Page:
April 17, 2010

Atheists find company on campus

(Continued from page 2)

RELIG ATHEISTS
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Katie Panger, left, founder, Brett Jacobson, president, Thomas Hodges and Jonathan Guca are seen before a meeting of the Atheists, Agnostics and Free Thinkers group at Northern Illinois University in DeKalb. There are nearly 200 atheist or agnostic student groups on college campuses in the United States.

William DeShazer/Chicago Tribune

In the case of the atheist joke -- "What do you call an atheist with a wife and two kids? A Unitarian." -- the famously tolerant Unitarians were only a secondary target. The joke was on the atheists themselves who, a group member said, tend to gravitate toward houses of worship (but not religion itself) when they have children.

The conversation turned serious after the group watched an episode of the FX reality TV show "30 Days," in which people with conflicting views live together.

A woman who opposes gay adoption on religious grounds spent a month with a male couple and their adopted children.

The religious woman cried when she was introduced to young adults who grew up in foster care and who would have loved to have been adopted by caring parents, gay or straight. But she didn't change her mind about adoption by same-sex couples.

In the end, the two sides parted, their mutual opposition firmly intact.

"I found it an extremely depressing episode," Jacobson said in the discussion that followed. "Especially (when one of the gay men) says, 'We can't leave being friends.' That goes against my entire drive for this group."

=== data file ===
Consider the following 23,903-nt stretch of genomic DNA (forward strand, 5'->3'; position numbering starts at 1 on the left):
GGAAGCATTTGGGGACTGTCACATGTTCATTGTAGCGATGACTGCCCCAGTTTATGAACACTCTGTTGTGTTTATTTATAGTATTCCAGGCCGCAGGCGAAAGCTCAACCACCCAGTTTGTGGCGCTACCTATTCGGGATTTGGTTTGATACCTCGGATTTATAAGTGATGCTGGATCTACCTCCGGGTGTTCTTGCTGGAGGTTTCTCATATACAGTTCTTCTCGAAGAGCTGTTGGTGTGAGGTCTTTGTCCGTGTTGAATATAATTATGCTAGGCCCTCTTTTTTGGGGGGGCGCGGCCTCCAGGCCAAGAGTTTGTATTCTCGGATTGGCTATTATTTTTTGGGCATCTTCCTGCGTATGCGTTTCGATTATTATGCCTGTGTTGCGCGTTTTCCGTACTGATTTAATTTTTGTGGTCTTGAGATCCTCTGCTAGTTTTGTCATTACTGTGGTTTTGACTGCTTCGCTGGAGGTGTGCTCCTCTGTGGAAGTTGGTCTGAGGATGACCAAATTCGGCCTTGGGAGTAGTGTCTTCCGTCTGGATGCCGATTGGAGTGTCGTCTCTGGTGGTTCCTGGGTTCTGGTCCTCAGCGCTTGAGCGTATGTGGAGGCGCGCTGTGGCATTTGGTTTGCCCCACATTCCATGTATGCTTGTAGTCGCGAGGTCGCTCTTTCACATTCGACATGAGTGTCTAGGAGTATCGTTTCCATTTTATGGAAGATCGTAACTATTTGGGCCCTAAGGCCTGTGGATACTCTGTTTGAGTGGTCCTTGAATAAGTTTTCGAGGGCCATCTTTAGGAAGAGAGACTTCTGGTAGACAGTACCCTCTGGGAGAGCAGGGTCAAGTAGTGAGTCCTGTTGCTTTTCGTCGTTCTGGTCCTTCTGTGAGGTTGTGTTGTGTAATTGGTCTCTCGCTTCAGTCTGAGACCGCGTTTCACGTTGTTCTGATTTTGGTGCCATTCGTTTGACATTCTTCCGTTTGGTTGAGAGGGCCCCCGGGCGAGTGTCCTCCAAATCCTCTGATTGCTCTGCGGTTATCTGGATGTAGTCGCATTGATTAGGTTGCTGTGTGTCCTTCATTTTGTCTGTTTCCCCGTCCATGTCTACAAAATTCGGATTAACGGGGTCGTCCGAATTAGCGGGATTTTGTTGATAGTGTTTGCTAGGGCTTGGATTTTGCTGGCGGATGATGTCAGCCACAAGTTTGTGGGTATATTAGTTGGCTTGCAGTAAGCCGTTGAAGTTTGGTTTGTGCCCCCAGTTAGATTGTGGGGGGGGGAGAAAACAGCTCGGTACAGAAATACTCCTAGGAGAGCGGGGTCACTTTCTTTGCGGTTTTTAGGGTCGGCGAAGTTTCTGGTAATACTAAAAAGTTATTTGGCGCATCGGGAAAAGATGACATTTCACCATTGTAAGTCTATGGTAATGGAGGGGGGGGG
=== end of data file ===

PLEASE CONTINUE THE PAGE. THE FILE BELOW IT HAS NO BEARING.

'GOD IS THE PROBLEM'

Whiting said that, to some extent, she understood the woman's point of view.

"At the end of the day, she absolutely believes that her eternal soul, her very happiness, her being united in another kingdom with her children and her husband, are on the table.

"Seeing the condition of unadopted children made her cry -- she felt for them. You know in your heart that she feels for these children. But she would not say, 'OK, (gay people) can adopt.' So God is the problem. That's my stance. God is the problem."

"God is just a word," countered a freshman.

"God is an easy excuse to do all sorts of atrocious things," Whiting said.

"That's a very true statement, but I want you to look up Stalin," the freshman said.

"It was state worship!" a third student said. "They even had a church of Stalin."

A discussion of human rights violations in Stalin's Russia and Mao's China followed.

"So it's not even a matter of God," said the freshman. "I just believe humans are inherently evil, once they get enough power to do whatever they want."

"That could be a discussion for another time," Whiting observed.

Almost two hours after the group convened, Jacobson seized this opening, wrapped up a few loose ends and adjourned the meeting.

Within 10 minutes, the skeptics had divided into two groups, one of which was heading out for pizza, the other to a local sports bar where, over beer and Sprites, the discussion continued.

 

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